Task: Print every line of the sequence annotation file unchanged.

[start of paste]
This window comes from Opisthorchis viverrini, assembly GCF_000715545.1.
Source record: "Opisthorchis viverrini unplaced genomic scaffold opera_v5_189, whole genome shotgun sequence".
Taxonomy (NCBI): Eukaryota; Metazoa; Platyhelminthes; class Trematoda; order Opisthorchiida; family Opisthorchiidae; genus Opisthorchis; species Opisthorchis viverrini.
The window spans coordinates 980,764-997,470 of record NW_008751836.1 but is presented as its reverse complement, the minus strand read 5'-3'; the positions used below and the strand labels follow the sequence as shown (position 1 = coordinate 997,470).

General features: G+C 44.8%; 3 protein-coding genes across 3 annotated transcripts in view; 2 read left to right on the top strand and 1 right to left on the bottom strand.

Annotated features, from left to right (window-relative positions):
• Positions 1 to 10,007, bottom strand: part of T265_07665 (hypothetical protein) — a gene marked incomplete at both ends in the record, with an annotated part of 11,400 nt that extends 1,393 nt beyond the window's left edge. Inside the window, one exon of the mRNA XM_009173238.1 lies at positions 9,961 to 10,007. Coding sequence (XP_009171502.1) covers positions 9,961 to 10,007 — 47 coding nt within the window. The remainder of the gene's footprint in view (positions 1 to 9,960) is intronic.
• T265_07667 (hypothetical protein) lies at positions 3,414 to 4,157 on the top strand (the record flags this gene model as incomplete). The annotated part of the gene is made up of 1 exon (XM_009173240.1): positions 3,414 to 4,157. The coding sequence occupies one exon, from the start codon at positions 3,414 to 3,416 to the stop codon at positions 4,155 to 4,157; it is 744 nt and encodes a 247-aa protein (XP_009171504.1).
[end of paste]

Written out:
This window comes from Opisthorchis viverrini, assembly GCF_000715545.1.
Source record: "Opisthorchis viverrini unplaced genomic scaffold opera_v5_189, whole genome shotgun sequence".
Taxonomy (NCBI): Eukaryota; Metazoa; Platyhelminthes; class Trematoda; order Opisthorchiida; family Opisthorchiidae; genus Opisthorchis; species Opisthorchis viverrini.
The window spans coordinates 980,764-997,470 of record NW_008751836.1 but is presented as its reverse complement, the minus strand read 5'-3'; the positions used below and the strand labels follow the sequence as shown (position 1 = coordinate 997,470).

General features: G+C 44.8%; 3 protein-coding genes across 3 annotated transcripts in view; 2 read left to right on the top strand and 1 right to left on the bottom strand.

Annotated features, from left to right (window-relative positions):
• Positions 1 to 10,007, bottom strand: part of T265_07665 (hypothetical protein) — a gene marked incomplete at both ends in the record, with an annotated part of 11,400 nt that extends 1,393 nt beyond the window's left edge. Inside the window, one exon of the mRNA XM_009173238.1 lies at positions 9,961 to 10,007. Coding sequence (XP_009171502.1) covers positions 9,961 to 10,007 — 47 coding nt within the window. The remainder of the gene's footprint in view (positions 1 to 9,960) is intronic.
• T265_07667 (hypothetical protein) lies at positions 3,414 to 4,157 on the top strand (the record flags this gene model as incomplete). The annotated part of the gene is made up of 1 exon (XM_009173240.1): positions 3,414 to 4,157. The coding sequence occupies one exon, from the start codon at positions 3,414 to 3,416 to the stop codon at positions 4,155 to 4,157; it is 744 nt and encodes a 247-aa protein (XP_009171504.1).